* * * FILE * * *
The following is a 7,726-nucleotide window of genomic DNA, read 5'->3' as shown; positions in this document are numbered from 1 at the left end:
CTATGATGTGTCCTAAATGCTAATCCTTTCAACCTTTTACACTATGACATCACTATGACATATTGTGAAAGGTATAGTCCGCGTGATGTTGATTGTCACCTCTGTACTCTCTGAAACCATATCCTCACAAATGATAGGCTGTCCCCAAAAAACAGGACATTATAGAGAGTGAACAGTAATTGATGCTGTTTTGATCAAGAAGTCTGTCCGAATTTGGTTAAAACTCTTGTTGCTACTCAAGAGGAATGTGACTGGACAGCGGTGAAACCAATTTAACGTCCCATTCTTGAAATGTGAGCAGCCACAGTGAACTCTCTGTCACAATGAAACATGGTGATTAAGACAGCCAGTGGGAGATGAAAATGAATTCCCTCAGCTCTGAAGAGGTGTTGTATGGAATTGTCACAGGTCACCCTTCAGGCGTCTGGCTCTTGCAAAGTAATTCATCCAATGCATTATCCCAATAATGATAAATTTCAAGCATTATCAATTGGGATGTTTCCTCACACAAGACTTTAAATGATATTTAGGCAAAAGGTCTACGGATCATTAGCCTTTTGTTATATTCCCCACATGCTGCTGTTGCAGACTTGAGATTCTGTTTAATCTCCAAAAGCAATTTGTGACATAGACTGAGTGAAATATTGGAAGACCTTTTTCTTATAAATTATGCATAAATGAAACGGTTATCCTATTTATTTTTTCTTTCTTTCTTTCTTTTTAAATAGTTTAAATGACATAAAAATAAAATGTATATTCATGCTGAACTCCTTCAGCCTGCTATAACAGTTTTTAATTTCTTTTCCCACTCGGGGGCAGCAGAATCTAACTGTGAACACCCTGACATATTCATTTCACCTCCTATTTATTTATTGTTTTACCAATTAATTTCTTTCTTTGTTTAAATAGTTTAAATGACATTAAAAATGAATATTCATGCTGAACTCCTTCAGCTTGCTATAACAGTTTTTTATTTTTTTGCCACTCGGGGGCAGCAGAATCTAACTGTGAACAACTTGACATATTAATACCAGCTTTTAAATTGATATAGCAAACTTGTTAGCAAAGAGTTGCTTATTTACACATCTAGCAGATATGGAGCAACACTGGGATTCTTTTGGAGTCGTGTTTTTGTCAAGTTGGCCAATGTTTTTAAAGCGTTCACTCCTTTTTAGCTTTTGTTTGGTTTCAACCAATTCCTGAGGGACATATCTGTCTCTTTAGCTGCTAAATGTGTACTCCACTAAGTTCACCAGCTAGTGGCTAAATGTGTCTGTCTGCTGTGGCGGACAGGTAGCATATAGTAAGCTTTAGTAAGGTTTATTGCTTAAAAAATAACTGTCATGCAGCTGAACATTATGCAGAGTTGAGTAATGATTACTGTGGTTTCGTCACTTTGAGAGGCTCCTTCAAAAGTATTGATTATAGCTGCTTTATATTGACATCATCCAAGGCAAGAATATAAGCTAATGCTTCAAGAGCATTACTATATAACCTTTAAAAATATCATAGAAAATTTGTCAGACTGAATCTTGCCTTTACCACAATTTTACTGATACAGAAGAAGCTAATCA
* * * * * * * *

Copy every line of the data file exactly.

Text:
The following is a 7,726-nucleotide window of genomic DNA, read 5'->3' as shown; positions in this document are numbered from 1 at the left end:
CTATGATGTGTCCTAAATGCTAATCCTTTCAACCTTTTACACTATGACATCACTATGACATATTGTGAAAGGTATAGTCCGCGTGATGTTGATTGTCACCTCTGTACTCTCTGAAACCATATCCTCACAAATGATAGGCTGTCCCCAAAAAACAGGACATTATAGAGAGTGAACAGTAATTGATGCTGTTTTGATCAAGAAGTCTGTCCGAATTTGGTTAAAACTCTTGTTGCTACTCAAGAGGAATGTGACTGGACAGCGGTGAAACCAATTTAACGTCCCATTCTTGAAATGTGAGCAGCCACAGTGAACTCTCTGTCACAATGAAACATGGTGATTAAGACAGCCAGTGGGAGATGAAAATGAATTCCCTCAGCTCTGAAGAGGTGTTGTATGGAATTGTCACAGGTCACCCTTCAGGCGTCTGGCTCTTGCAAAGTAATTCATCCAATGCATTATCCCAATAATGATAAATTTCAAGCATTATCAATTGGGATGTTTCCTCACACAAGACTTTAAATGATATTTAGGCAAAAGGTCTACGGATCATTAGCCTTTTGTTATATTCCCCACATGCTGCTGTTGCAGACTTGAGATTCTGTTTAATCTCCAAAAGCAATTTGTGACATAGACTGAGTGAAATATTGGAAGACCTTTTTCTTATAAATTATGCATAAATGAAACGGTTATCCTATTTATTTTTTCTTTCTTTCTTTCTTTTTAAATAGTTTAAATGACATAAAAATAAAATGTATATTCATGCTGAACTCCTTCAGCCTGCTATAACAGTTTTTAATTTCTTTTCCCACTCGGGGGCAGCAGAATCTAACTGTGAACACCCTGACATATTCATTTCACCTCCTATTTATTTATTGTTTTACCAATTAATTTCTTTCTTTGTTTAAATAGTTTAAATGACATTAAAAATGAATATTCATGCTGAACTCCTTCAGCTTGCTATAACAGTTTTTTATTTTTTTGCCACTCGGGGGCAGCAGAATCTAACTGTGAACAACTTGACATATTAATACCAGCTTTTAAATTGATATAGCAAACTTGTTAGCAAAGAGTTGCTTATTTACACATCTAGCAGATATGGAGCAACACTGGGATTCTTTTGGAGTCGTGTTTTTGTCAAGTTGGCCAATGTTTTTAAAGCGTTCACTCCTTTTTAGCTTTTGTTTGGTTTCAACCAATTCCTGAGGGACATATCTGTCTCTTTAGCTGCTAAATGTGTACTCCACTAAGTTCACCAGCTAGTGGCTAAATGTGTCTGTCTGCTGTGGCGGACAGGTAGCATATAGTAAGCTTTAGTAAGGTTTATTGCTTAAAAAATAACTGTCATGCAGCTGAACATTATGCAGAGTTGAGTAATGATTACTGTGGTTTCGTCACTTTGAGAGGCTCCTTCAAAAGTATTGATTATAGCTGCTTTATATTGACATCATCCAAGGCAAGAATATAAGCTAATGCTTCAAGAGCATTACTATATAACCTTTAAAAATATCATAGAAAATTTGTCAGACTGAATCTTGCCTTTACCACAATTTTACTGATACAGAAGAAGCTAATCA